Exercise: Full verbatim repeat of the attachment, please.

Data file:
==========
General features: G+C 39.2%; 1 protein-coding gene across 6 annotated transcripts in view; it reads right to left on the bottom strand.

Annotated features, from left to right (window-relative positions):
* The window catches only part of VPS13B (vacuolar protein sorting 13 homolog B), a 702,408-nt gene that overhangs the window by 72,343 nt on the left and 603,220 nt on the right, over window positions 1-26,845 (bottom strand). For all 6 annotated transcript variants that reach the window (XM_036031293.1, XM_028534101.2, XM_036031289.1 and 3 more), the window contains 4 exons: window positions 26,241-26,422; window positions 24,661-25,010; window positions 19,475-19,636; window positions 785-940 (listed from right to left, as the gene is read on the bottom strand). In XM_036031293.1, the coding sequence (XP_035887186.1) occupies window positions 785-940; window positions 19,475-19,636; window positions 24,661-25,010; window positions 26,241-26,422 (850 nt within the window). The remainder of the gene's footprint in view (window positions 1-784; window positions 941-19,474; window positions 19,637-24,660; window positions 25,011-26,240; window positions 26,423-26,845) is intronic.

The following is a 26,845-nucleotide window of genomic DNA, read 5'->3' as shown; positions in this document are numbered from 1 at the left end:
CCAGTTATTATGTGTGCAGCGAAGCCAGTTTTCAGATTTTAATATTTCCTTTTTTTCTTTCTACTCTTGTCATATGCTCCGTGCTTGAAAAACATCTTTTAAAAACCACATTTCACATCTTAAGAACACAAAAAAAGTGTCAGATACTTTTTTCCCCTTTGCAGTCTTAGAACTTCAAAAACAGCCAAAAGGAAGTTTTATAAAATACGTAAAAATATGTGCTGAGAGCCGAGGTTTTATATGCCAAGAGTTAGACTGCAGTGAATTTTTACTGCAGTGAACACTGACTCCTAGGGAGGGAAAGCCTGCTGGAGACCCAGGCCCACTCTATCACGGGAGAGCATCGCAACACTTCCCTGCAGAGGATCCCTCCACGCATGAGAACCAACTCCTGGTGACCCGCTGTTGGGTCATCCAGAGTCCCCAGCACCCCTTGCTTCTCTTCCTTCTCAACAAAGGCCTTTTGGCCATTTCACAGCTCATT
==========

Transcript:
General features: G+C 39.2%; 1 protein-coding gene across 6 annotated transcripts in view; it reads right to left on the bottom strand.

Annotated features, from left to right (window-relative positions):
* The window catches only part of VPS13B (vacuolar protein sorting 13 homolog B), a 702,408-nt gene that overhangs the window by 72,343 nt on the left and 603,220 nt on the right, over window positions 1-26,845 (bottom strand). For all 6 annotated transcript variants that reach the window (XM_036031293.1, XM_028534101.2, XM_036031289.1 and 3 more), the window contains 4 exons: window positions 26,241-26,422; window positions 24,661-25,010; window positions 19,475-19,636; window positions 785-940 (listed from right to left, as the gene is read on the bottom strand). In XM_036031293.1, the coding sequence (XP_035887186.1) occupies window positions 785-940; window positions 19,475-19,636; window positions 24,661-25,010; window positions 26,241-26,422 (850 nt within the window). The remainder of the gene's footprint in view (window positions 1-784; window positions 941-19,474; window positions 19,637-24,660; window positions 25,011-26,240; window positions 26,423-26,845) is intronic.

The following is a 26,845-nucleotide window of genomic DNA, read 5'->3' as shown; positions in this document are numbered from 1 at the left end:
CCAGTTATTATGTGTGCAGCGAAGCCAGTTTTCAGATTTTAATATTTCCTTTTTTTCTTTCTACTCTTGTCATATGCTCCGTGCTTGAAAAACATCTTTTAAAAACCACATTTCACATCTTAAGAACACAAAAAAAGTGTCAGATACTTTTTTCCCCTTTGCAGTCTTAGAACTTCAAAAACAGCCAAAAGGAAGTTTTATAAAATACGTAAAAATATGTGCTGAGAGCCGAGGTTTTATATGCCAAGAGTTAGACTGCAGTGAATTTTTACTGCAGTGAACACTGACTCCTAGGGAGGGAAAGCCTGCTGGAGACCCAGGCCCACTCTATCACGGGAGAGCATCGCAACACTTCCCTGCAGAGGATCCCTCCACGCATGAGAACCAACTCCTGGTGACCCGCTGTTGGGTCATCCAGAGTCCCCAGCACCCCTTGCTTCTCTTCCTTCTCAACAAAGGCCTTTTGGCCATTTCACAGCTCATT